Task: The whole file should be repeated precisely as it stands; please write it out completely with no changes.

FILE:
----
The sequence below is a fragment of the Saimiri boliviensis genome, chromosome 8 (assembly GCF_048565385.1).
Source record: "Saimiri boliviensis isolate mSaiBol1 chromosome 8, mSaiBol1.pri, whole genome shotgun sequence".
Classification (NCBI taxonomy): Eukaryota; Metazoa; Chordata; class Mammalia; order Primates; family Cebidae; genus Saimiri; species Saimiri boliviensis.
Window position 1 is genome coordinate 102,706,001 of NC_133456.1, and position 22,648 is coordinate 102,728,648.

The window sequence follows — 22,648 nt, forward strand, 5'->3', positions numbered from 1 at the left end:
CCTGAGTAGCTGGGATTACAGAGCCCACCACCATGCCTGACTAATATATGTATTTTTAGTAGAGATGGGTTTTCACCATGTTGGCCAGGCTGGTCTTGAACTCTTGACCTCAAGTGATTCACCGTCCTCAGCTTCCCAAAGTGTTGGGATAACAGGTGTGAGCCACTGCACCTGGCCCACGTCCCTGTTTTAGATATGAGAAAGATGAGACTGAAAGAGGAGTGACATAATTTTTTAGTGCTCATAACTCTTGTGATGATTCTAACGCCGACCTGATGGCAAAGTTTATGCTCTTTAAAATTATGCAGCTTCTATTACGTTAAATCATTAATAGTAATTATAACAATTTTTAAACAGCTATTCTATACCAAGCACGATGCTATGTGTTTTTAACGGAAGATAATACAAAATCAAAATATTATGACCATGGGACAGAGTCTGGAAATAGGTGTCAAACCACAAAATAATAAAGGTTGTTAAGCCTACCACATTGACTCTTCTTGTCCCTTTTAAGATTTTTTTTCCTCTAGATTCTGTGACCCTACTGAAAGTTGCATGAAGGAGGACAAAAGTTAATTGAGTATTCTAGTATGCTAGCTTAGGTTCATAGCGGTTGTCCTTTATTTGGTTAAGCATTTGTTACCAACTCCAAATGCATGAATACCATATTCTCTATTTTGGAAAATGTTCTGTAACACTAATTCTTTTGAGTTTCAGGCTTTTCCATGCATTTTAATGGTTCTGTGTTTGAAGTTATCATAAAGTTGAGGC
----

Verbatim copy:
The sequence below is a fragment of the Saimiri boliviensis genome, chromosome 8 (assembly GCF_048565385.1).
Source record: "Saimiri boliviensis isolate mSaiBol1 chromosome 8, mSaiBol1.pri, whole genome shotgun sequence".
Classification (NCBI taxonomy): Eukaryota; Metazoa; Chordata; class Mammalia; order Primates; family Cebidae; genus Saimiri; species Saimiri boliviensis.
Window position 1 is genome coordinate 102,706,001 of NC_133456.1, and position 22,648 is coordinate 102,728,648.

The window sequence follows — 22,648 nt, forward strand, 5'->3', positions numbered from 1 at the left end:
CCTGAGTAGCTGGGATTACAGAGCCCACCACCATGCCTGACTAATATATGTATTTTTAGTAGAGATGGGTTTTCACCATGTTGGCCAGGCTGGTCTTGAACTCTTGACCTCAAGTGATTCACCGTCCTCAGCTTCCCAAAGTGTTGGGATAACAGGTGTGAGCCACTGCACCTGGCCCACGTCCCTGTTTTAGATATGAGAAAGATGAGACTGAAAGAGGAGTGACATAATTTTTTAGTGCTCATAACTCTTGTGATGATTCTAACGCCGACCTGATGGCAAAGTTTATGCTCTTTAAAATTATGCAGCTTCTATTACGTTAAATCATTAATAGTAATTATAACAATTTTTAAACAGCTATTCTATACCAAGCACGATGCTATGTGTTTTTAACGGAAGATAATACAAAATCAAAATATTATGACCATGGGACAGAGTCTGGAAATAGGTGTCAAACCACAAAATAATAAAGGTTGTTAAGCCTACCACATTGACTCTTCTTGTCCCTTTTAAGATTTTTTTTCCTCTAGATTCTGTGACCCTACTGAAAGTTGCATGAAGGAGGACAAAAGTTAATTGAGTATTCTAGTATGCTAGCTTAGGTTCATAGCGGTTGTCCTTTATTTGGTTAAGCATTTGTTACCAACTCCAAATGCATGAATACCATATTCTCTATTTTGGAAAATGTTCTGTAACACTAATTCTTTTGAGTTTCAGGCTTTTCCATGCATTTTAATGGTTCTGTGTTTGAAGTTATCATAAAGTTGAGGC